Since 2006 the engine has continuously operated the British Pullman train and undertakes about 20 such runs a year. These trips remain the backbone of the Society’s revenue earning service each year but is supplemented by operating charter trains for other organisation on a few occasions each year.

In 2012 Clan Line became the first Merchant Navy Class Pacific to take a through train from London to Swanage as in BR days the line was not approved for the class based on their weight.

The costs involved of operating large and older railway equipment on the mainline grows ever more expensive, not least because additional safety and protection measures have to be installed to meet up-to-date requirements. Clan Line has been fitted with the Train Protection and Warning System (TPWS) and is additionally fitted with an electronic monitoring device called OTMR (On Train Monitoring and Recording) which records the status of various parts of the engine’s operating system and provides information in the event of a serious incident occurring, by establishing the condition in which the engine was being operated at the time. This latter system was not in existence in the days of steam-hauled railways on the national network and the cost of providing this type of monitoring equipment is considerable and complex given the need to accord with the most up-to-date safety standards required by Network Rail. Clan Line was equipped with a cab radio system several years ago, but this has now been replaced by the new national standard system used on Britain’s railway network – the GSM-R (Global System for Mobile Communications – Railway).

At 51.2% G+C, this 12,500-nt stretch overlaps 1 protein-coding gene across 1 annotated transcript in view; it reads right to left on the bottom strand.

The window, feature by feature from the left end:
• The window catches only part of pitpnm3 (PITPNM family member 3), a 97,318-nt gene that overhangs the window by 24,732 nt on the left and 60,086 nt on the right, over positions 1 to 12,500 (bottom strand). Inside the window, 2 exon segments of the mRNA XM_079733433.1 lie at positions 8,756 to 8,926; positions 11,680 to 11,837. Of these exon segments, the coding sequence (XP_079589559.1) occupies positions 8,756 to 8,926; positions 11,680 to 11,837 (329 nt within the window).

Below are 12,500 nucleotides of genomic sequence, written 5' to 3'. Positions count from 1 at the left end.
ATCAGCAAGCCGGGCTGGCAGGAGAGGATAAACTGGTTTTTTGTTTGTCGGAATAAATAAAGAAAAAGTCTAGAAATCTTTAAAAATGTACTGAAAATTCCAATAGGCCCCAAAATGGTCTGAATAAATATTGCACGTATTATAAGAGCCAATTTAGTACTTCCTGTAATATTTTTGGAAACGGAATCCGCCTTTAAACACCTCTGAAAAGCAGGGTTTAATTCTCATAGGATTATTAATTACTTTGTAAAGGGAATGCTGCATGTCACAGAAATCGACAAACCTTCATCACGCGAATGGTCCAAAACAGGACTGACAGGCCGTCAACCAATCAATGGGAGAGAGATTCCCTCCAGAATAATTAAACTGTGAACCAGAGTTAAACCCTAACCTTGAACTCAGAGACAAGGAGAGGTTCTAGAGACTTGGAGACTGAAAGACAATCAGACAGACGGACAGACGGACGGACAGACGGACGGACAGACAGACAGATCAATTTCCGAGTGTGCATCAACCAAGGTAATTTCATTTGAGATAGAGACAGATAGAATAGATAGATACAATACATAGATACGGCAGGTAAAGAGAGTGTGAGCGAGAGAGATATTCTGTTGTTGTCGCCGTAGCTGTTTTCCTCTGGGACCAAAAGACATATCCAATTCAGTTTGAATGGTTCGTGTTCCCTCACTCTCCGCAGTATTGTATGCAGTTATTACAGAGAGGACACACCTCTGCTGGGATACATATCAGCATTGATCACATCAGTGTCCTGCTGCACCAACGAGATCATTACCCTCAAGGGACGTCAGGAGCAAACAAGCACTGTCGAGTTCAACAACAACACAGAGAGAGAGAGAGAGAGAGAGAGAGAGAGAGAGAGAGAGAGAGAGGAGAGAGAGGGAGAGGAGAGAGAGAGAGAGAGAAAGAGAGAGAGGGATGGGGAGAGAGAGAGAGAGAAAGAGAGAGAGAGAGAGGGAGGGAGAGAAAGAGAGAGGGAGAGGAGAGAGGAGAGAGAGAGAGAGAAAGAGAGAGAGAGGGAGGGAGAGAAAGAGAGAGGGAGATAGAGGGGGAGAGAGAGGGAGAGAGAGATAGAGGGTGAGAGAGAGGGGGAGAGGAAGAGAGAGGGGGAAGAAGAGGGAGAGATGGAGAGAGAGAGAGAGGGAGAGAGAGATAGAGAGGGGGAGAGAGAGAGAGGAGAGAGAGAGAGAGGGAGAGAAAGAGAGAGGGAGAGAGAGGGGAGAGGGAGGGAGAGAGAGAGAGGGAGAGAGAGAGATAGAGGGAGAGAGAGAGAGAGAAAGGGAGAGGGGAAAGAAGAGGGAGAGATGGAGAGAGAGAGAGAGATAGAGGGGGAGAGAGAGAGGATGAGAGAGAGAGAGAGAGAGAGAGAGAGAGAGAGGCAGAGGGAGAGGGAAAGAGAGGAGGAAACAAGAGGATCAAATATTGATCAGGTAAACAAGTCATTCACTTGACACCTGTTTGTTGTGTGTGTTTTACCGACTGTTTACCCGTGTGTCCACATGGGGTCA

In June 2015 it was taken out of service when its boiler certificate expired and it will now require a  major overhaul. Also in 2015 Clan Line celebrates its 41st year of operating on Britain’s main line rail network which is twice as long as its previous owner – BR.

By the end of 2016 work on of the locomotive was nearing completion with most of the motion fitted apart from the middle connecting rod was being given a new big end bearing. Replacement firebox platework had been welded in and riveting of the new front tubeplate nearly complete.

In early 2017 the boiler passes its hydraulic and out of frames steam tests at LNWR Crewe. In May the locomotive underwent light test runs between Crewe and Chester. In July 2017 it returned to run on the main line again.

Home BaseCurrent StatusOwner
SouthallOperationalMerchant Navy Locomotive Preservation Society
35028 Clan Line hauling the Bournemouth Belle near Winchester – May 1964
35028 Clan Line at Clapham Junction – June 1964
35028 Clan Line at Basingstoke - April 1967.jpg
35028 Clan Line at Basingstoke – April 1967
35028 Clan Line at Waterloo - April 1967.jpg
35028 Clan Line at Waterloo – April 1967
35028 Clan Line on Basingstoke shed two weeks before being withdrawn from service – June 1967
35028 Clan Line at the Longmoor Military Railway - June 1968.jpg
35028 Clan Line at the Longmoor Military Railway – June 1968
35028 Clan Line at York - August 1979.jpg
35028 Clan Line at York – August 1979
35028 Clan Line at Sheffield – October 1988
35028 Clan Line at Blea Moor heading for Carlisle – April 1989
35028 Clan Line at Easleigh Works Open Day - May 2009.jpg
35028 Clan Line at Easleigh Works Open Day – May 2009
35028 Clan Line at Chester on a test run from Crewe – November 2010
35028 Clan Line hauling a Victoria Cardiff Cathedrals Express at Milton – August 2012
35028 Clan Line departs from Victoria station – September 2017